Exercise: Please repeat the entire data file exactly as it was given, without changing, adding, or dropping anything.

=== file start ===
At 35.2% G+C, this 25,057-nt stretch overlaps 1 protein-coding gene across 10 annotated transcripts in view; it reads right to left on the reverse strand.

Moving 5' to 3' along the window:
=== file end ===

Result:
At 35.2% G+C, this 25,057-nt stretch overlaps 1 protein-coding gene across 10 annotated transcripts in view; it reads right to left on the reverse strand.

Moving 5' to 3' along the window: